The selector 30A selects the required memory operand MDATA1 from the operand queue buffer 28 and applies it to the 1st E unit 20A by way of a line 45A. The various data thus applied are registered in the internal registers of the 1st E unit 20A. This L1 stage is also completed in one machine cycle.

[E1 stage]

On the basis of the data applied to the 1st E unit 20A in the L1 stage, the 1st E unit 20A executes the necessary operation, and the result of the operation WDATA1 appears on a line 50A. At the same time, the write register number RW applied already and a 1st-general-register write signal WC1 appear from the 1st E unit 20A. When the operation is such that the condition code is to be changed, the 1st E unit 20A calculates a condition code CC1 depending on the result of operation, and this condition code CC1 appears together with a set command signal SET1 on a line 70A.

The number of machine cycles required in this E1 stage differs depending on the kind of operation executed according to the instruction. The shortest operation is completed in one machine cycle. At the end of the final one of the machine cycles belonging to this E1 stage, an operation end signal EOP1 appears on a line 48A. Therefore, in the case of an operation completed in one machine cycle, the signal EOP1 appears at the operation beginning cycle.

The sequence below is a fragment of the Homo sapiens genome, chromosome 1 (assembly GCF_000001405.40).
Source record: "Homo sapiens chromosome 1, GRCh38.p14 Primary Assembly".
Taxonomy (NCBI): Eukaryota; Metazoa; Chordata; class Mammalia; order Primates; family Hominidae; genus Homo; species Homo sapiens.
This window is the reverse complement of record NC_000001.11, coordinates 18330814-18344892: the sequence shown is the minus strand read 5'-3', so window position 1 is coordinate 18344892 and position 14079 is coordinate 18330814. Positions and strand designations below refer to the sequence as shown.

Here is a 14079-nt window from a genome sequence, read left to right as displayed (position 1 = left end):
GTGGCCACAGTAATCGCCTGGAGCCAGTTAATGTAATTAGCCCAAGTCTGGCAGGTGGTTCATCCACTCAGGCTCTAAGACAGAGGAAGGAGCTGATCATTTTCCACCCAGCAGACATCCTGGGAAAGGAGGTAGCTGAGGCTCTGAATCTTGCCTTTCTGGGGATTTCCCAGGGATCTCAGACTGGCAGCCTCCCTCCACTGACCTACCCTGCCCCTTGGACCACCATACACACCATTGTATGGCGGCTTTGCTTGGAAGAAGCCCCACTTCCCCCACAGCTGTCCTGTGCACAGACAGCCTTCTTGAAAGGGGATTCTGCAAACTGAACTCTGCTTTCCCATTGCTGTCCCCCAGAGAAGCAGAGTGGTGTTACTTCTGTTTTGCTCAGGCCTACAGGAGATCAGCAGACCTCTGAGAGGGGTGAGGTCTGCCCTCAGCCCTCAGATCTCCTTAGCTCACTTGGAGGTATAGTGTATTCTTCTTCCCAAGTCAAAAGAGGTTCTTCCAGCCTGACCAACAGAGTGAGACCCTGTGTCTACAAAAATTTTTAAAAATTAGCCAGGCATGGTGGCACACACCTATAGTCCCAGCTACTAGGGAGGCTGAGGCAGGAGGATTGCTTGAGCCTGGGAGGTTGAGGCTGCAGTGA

[P1 stage]

The result of operation WDATA1 obtained in the E1 stage is written in the register indicated by the write register number RW among those of the 1st general register 18A. When the operation is such that it cannot be executed by the 2nd E unit 20B, the result of operation WDATA1 and write register number RW are applied also to the 2nd general register 18B to be similarly written therein. As described already, the 2nd E unit 20B can only execute limited operations, and its result of operation WDATA2 is written in the 2nd general register 18B. Consequently, non-coincidence occurs between the contents of the 1st and 2nd general registers 18A and 18B. However, this non-coincidence can be avoided by writing the result of operation WDATA1 provided by the 1st E unit 20a into the 2nd general register 18B too. Therefore, the 2nd general register 18B can participate in the address calculation without any trouble. When the operation is such that the condition code is to be changed, the calculated condition code CC1 is set in the condition code register 34A in response to the set command signal SET1. This P1 stage is completed in one machine cycle contiguous to the E1 stage.